Elm Station

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Faced with rapid changes in the agricultural character of the area since the advent of the railroad age, Edward R. Price experienced a further wake-up call when local farmer William Thomas gave the railroad a go-ahead to construct a rail station on former Price land Thomas owned here. A Welsh-born Baptist from West Philadelphia, Thomas is believed to have suggested the Elm Station name that the railroad adopted.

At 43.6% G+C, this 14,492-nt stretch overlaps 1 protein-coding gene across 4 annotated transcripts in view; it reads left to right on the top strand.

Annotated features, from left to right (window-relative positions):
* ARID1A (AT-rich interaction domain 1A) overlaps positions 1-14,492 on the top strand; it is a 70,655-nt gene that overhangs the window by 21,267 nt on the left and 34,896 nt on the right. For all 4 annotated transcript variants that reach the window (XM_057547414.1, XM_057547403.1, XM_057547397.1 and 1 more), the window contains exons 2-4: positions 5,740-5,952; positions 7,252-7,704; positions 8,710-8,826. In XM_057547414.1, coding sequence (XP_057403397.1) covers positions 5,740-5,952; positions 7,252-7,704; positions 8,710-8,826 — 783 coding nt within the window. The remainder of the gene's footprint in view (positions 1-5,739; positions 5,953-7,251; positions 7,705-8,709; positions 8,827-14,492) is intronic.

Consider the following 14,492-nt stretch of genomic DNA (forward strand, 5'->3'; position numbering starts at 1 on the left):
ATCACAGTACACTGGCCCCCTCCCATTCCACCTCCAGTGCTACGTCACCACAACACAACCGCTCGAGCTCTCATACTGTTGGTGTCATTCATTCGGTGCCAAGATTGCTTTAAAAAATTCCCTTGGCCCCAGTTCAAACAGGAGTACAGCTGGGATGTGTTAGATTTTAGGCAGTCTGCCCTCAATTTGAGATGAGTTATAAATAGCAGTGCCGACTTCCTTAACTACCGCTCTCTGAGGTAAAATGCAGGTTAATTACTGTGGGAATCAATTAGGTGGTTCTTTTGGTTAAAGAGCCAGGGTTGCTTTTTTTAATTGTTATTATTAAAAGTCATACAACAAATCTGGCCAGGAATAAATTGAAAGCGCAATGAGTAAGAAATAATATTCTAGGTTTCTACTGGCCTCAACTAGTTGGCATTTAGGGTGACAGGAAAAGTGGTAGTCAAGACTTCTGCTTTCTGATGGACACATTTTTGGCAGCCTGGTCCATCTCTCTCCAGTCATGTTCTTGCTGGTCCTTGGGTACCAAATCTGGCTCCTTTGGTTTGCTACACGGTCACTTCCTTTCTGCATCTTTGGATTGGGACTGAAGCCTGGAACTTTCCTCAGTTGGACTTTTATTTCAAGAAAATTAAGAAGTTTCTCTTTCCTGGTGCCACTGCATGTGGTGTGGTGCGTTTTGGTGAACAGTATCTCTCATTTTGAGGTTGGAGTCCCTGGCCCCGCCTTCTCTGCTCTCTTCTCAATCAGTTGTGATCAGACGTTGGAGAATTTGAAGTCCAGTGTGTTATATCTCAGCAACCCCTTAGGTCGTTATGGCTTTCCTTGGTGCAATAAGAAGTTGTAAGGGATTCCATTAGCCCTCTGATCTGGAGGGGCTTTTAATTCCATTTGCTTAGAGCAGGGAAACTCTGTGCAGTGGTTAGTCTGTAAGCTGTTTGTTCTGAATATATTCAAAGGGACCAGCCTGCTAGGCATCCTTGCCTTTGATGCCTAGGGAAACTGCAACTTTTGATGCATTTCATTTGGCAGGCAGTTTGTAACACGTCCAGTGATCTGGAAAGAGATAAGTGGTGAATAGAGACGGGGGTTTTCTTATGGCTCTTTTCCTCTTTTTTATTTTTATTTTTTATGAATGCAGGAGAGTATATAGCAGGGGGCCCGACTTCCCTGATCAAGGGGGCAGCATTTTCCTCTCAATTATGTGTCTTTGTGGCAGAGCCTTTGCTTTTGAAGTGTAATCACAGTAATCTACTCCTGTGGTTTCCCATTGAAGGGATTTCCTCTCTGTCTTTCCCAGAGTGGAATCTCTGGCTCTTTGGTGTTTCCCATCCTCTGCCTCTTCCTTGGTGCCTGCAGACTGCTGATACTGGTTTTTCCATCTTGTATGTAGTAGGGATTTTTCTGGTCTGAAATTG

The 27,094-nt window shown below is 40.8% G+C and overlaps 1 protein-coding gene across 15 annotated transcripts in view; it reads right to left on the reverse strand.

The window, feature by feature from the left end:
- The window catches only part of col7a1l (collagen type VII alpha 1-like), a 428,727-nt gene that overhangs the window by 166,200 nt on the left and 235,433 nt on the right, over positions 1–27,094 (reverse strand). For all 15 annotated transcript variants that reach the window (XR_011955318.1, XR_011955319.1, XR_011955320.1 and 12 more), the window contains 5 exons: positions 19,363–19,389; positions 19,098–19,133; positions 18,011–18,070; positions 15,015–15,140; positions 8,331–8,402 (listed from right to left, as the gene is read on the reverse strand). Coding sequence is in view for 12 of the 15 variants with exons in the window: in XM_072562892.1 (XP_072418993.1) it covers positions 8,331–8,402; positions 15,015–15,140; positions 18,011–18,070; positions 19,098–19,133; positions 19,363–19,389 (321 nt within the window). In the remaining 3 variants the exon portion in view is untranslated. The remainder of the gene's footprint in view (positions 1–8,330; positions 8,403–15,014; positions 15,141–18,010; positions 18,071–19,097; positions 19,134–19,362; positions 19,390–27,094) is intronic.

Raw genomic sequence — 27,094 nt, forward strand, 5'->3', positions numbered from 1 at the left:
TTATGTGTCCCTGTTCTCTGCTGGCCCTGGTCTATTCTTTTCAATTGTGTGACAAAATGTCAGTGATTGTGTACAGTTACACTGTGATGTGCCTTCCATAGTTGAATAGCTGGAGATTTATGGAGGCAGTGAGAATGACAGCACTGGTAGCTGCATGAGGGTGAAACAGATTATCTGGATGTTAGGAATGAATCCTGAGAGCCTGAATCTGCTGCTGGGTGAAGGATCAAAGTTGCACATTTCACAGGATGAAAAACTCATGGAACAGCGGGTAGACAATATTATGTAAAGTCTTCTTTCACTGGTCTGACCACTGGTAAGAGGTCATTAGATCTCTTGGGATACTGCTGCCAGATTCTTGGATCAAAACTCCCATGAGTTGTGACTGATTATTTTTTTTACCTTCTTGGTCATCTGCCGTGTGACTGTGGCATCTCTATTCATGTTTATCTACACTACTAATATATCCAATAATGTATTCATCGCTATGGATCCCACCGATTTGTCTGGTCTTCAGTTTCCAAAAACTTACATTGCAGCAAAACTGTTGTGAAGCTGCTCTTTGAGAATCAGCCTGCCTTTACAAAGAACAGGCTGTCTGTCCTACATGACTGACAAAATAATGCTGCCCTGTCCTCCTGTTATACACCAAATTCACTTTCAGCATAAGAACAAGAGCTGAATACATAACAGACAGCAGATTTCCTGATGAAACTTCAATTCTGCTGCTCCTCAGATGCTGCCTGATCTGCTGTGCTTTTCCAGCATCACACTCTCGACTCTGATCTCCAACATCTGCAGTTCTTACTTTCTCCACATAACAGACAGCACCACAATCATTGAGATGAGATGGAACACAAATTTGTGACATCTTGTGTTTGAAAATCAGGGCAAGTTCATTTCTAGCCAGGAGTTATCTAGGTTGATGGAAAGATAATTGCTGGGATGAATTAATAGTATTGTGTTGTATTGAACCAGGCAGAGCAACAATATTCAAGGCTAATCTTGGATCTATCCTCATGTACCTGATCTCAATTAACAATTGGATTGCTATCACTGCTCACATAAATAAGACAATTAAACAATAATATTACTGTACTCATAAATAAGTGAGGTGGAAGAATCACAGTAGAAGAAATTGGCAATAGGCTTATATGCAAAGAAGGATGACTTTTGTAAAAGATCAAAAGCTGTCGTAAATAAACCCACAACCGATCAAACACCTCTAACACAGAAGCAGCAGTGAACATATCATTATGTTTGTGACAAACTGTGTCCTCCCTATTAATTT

Once that station was built, its very existence created a stir. Soon people were urging Price to take action and construct a town around it (something William Thomas never attempted, although he is often mistakenly credited with doing so). After some initial hesitation, Price accepted the challenge. He made his move on the occasion of the three-hundredth anniversary of the formal resolve that a group of persecuted Welsh Quakers made, including his ancestors, to leave their homeland and settle in America here on the Merion Welsh tract.

Edward R. Price and Godey’s Lady’s Book